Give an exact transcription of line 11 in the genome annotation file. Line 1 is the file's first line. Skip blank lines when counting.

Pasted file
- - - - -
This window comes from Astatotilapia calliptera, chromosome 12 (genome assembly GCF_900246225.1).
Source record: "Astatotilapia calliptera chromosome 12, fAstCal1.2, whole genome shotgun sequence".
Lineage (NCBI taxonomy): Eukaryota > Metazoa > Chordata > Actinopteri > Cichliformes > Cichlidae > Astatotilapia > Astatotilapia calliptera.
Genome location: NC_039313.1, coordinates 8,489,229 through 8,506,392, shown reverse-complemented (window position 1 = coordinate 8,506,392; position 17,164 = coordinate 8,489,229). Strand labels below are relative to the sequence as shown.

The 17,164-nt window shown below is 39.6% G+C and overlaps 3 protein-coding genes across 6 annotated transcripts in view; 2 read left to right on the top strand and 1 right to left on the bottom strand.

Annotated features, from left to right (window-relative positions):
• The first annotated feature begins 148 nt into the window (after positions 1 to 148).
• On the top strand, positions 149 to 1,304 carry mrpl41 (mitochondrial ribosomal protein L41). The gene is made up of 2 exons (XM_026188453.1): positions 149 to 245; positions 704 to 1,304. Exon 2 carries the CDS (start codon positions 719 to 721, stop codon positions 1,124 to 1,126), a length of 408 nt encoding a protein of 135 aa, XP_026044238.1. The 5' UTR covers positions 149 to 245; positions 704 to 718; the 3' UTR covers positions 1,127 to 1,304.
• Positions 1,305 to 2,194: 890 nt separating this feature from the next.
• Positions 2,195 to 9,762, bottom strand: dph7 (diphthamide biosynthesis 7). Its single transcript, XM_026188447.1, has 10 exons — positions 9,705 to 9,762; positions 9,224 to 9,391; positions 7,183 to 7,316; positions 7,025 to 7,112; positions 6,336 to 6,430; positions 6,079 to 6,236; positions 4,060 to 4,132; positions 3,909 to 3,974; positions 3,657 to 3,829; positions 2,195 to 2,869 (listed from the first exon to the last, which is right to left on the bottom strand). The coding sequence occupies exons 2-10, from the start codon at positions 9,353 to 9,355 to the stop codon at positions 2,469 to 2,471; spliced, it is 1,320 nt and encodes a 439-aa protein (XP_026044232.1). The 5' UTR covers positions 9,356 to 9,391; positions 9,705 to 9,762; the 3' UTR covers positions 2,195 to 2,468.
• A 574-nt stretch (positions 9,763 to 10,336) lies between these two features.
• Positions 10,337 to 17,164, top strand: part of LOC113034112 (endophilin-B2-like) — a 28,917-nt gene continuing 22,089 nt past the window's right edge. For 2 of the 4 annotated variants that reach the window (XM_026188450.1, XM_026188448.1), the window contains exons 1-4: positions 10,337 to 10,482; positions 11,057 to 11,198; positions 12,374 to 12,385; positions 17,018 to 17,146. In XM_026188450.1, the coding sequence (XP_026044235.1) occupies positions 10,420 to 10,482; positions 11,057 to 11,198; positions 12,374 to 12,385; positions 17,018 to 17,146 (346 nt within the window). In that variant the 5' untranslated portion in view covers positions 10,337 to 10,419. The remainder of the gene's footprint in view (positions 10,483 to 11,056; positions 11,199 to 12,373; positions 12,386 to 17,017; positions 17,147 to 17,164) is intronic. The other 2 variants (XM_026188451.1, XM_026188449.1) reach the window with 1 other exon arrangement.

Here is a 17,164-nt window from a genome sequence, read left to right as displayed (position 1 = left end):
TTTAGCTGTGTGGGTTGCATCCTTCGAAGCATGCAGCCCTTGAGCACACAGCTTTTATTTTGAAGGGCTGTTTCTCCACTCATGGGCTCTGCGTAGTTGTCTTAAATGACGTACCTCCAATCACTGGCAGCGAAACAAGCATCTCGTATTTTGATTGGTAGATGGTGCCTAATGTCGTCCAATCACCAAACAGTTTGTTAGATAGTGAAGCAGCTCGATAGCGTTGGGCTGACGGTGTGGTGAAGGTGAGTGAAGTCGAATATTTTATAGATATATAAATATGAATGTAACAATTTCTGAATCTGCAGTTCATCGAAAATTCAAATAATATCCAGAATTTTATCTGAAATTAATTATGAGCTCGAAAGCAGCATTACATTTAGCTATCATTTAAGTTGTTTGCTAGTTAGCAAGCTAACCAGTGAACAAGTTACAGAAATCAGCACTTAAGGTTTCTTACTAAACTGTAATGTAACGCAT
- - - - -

• A 574-nt stretch (positions 9,763 to 10,336) lies between these two features.